NEW YORK (Reuters) - The struggle for young Americans to get a place on the U.S. property ladder is intensifying.
A new report issued Thursday by the New York Federal Reserve found that up to 35 percent of the recent dramatic decline in home ownership can be explained by the rising piles of loans millennials are taking out to finance their education, doing so at a time when government funding for colleges is waning and colleges are, in turn, subjecting students to massive hikes in tuition.
Student loans now average about $37,000 for graduates of the Class of 2016, with monthly payments for those loans preventing them from saving for a down payment and making monthly mortgage payments, freezing them out of the residential home market.
The millennials are either turning into a permanent renter class or boomeranging back to childhood homes to live with mom and dad. Nearly 45 percent of people in their early twenties live with their parents, up from 33.5 percent in 2004, the Fed said.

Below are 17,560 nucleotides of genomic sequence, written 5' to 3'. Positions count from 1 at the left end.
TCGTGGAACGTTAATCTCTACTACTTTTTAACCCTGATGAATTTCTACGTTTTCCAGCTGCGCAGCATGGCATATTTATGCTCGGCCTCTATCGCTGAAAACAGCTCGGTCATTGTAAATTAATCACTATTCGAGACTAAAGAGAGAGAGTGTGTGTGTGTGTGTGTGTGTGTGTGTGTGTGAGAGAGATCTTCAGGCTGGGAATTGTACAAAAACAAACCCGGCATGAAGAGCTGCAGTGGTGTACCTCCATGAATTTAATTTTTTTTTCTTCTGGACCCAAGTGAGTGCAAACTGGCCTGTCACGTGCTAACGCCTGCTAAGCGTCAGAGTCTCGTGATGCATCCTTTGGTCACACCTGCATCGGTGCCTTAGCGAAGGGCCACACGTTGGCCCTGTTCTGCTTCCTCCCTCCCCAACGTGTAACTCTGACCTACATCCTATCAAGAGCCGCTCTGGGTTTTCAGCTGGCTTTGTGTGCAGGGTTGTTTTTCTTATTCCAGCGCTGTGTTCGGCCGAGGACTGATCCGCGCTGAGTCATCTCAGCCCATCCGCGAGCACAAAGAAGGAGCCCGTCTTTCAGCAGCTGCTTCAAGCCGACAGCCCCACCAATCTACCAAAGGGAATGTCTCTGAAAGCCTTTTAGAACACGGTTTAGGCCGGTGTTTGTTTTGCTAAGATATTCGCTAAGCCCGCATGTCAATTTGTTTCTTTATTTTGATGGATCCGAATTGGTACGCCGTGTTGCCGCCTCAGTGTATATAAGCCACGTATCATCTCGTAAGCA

Home ownership among young consumers dropped off rapidly following the Great Recession, from 32 percent in 2007 to 21 percent in 2016. This occurred at a time of record-low interest rates when in most U.S. housing markets it was cheaper to buy a home than to rent.
That’s a chief reason why homebuilders have increasingly turned towards move-up and luxury home building and away from starter homes: the buyers are just not there.
Reporting by Michelle Conlin; Editing by Phil Berlowitz
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